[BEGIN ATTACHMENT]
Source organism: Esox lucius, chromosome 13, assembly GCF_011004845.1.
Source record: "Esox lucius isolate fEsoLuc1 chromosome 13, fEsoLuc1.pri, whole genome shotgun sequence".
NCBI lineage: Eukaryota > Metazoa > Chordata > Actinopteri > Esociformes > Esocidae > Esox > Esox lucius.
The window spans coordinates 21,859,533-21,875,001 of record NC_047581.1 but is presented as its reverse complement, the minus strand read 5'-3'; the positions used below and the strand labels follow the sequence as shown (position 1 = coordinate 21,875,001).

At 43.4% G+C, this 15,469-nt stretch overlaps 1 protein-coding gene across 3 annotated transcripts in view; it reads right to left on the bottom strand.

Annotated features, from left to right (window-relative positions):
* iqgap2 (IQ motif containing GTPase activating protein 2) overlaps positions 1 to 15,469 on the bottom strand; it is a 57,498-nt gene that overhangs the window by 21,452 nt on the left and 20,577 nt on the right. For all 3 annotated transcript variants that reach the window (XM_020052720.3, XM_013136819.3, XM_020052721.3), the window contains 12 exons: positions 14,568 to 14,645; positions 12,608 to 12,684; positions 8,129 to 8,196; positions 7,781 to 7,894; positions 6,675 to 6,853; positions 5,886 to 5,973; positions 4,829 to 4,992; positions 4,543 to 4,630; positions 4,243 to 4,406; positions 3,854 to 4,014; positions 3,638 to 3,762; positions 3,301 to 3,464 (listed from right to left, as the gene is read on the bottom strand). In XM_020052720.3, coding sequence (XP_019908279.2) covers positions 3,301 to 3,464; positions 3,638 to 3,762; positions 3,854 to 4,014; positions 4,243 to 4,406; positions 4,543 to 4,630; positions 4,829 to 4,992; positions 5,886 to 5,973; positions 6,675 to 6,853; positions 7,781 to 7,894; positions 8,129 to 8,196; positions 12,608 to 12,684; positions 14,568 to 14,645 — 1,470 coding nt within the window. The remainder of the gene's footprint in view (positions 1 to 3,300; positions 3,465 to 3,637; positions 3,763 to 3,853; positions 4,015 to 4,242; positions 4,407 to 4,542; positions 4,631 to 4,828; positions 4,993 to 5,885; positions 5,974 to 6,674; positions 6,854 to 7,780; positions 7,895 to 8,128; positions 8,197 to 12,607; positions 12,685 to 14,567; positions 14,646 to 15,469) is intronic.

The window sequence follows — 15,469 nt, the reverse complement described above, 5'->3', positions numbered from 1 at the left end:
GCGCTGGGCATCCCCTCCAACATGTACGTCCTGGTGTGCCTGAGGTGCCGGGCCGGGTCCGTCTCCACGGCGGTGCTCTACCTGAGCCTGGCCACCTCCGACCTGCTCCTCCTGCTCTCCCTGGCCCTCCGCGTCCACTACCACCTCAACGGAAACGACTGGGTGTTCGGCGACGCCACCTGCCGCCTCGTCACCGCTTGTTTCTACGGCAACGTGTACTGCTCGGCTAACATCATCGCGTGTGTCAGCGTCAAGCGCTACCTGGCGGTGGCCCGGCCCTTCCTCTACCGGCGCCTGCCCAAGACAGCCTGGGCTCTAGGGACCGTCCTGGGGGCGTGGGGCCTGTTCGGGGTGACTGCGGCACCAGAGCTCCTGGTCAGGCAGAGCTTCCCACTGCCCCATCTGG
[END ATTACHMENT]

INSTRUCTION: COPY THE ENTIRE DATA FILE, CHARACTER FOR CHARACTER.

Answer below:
Source organism: Esox lucius, chromosome 13, assembly GCF_011004845.1.
Source record: "Esox lucius isolate fEsoLuc1 chromosome 13, fEsoLuc1.pri, whole genome shotgun sequence".
NCBI lineage: Eukaryota > Metazoa > Chordata > Actinopteri > Esociformes > Esocidae > Esox > Esox lucius.
The window spans coordinates 21,859,533-21,875,001 of record NC_047581.1 but is presented as its reverse complement, the minus strand read 5'-3'; the positions used below and the strand labels follow the sequence as shown (position 1 = coordinate 21,875,001).

At 43.4% G+C, this 15,469-nt stretch overlaps 1 protein-coding gene across 3 annotated transcripts in view; it reads right to left on the bottom strand.

Annotated features, from left to right (window-relative positions):
* iqgap2 (IQ motif containing GTPase activating protein 2) overlaps positions 1 to 15,469 on the bottom strand; it is a 57,498-nt gene that overhangs the window by 21,452 nt on the left and 20,577 nt on the right. For all 3 annotated transcript variants that reach the window (XM_020052720.3, XM_013136819.3, XM_020052721.3), the window contains 12 exons: positions 14,568 to 14,645; positions 12,608 to 12,684; positions 8,129 to 8,196; positions 7,781 to 7,894; positions 6,675 to 6,853; positions 5,886 to 5,973; positions 4,829 to 4,992; positions 4,543 to 4,630; positions 4,243 to 4,406; positions 3,854 to 4,014; positions 3,638 to 3,762; positions 3,301 to 3,464 (listed from right to left, as the gene is read on the bottom strand). In XM_020052720.3, coding sequence (XP_019908279.2) covers positions 3,301 to 3,464; positions 3,638 to 3,762; positions 3,854 to 4,014; positions 4,243 to 4,406; positions 4,543 to 4,630; positions 4,829 to 4,992; positions 5,886 to 5,973; positions 6,675 to 6,853; positions 7,781 to 7,894; positions 8,129 to 8,196; positions 12,608 to 12,684; positions 14,568 to 14,645 — 1,470 coding nt within the window. The remainder of the gene's footprint in view (positions 1 to 3,300; positions 3,465 to 3,637; positions 3,763 to 3,853; positions 4,015 to 4,242; positions 4,407 to 4,542; positions 4,631 to 4,828; positions 4,993 to 5,885; positions 5,974 to 6,674; positions 6,854 to 7,780; positions 7,895 to 8,128; positions 8,197 to 12,607; positions 12,685 to 14,567; positions 14,646 to 15,469) is intronic.

The window sequence follows — 15,469 nt, the reverse complement described above, 5'->3', positions numbered from 1 at the left end:
GCGCTGGGCATCCCCTCCAACATGTACGTCCTGGTGTGCCTGAGGTGCCGGGCCGGGTCCGTCTCCACGGCGGTGCTCTACCTGAGCCTGGCCACCTCCGACCTGCTCCTCCTGCTCTCCCTGGCCCTCCGCGTCCACTACCACCTCAACGGAAACGACTGGGTGTTCGGCGACGCCACCTGCCGCCTCGTCACCGCTTGTTTCTACGGCAACGTGTACTGCTCGGCTAACATCATCGCGTGTGTCAGCGTCAAGCGCTACCTGGCGGTGGCCCGGCCCTTCCTCTACCGGCGCCTGCCCAAGACAGCCTGGGCTCTAGGGACCGTCCTGGGGGCGTGGGGCCTGTTCGGGGTGACTGCGGCACCAGAGCTCCTGGTCAGGCAGAGCTTCCCACTGCCCCATCTGG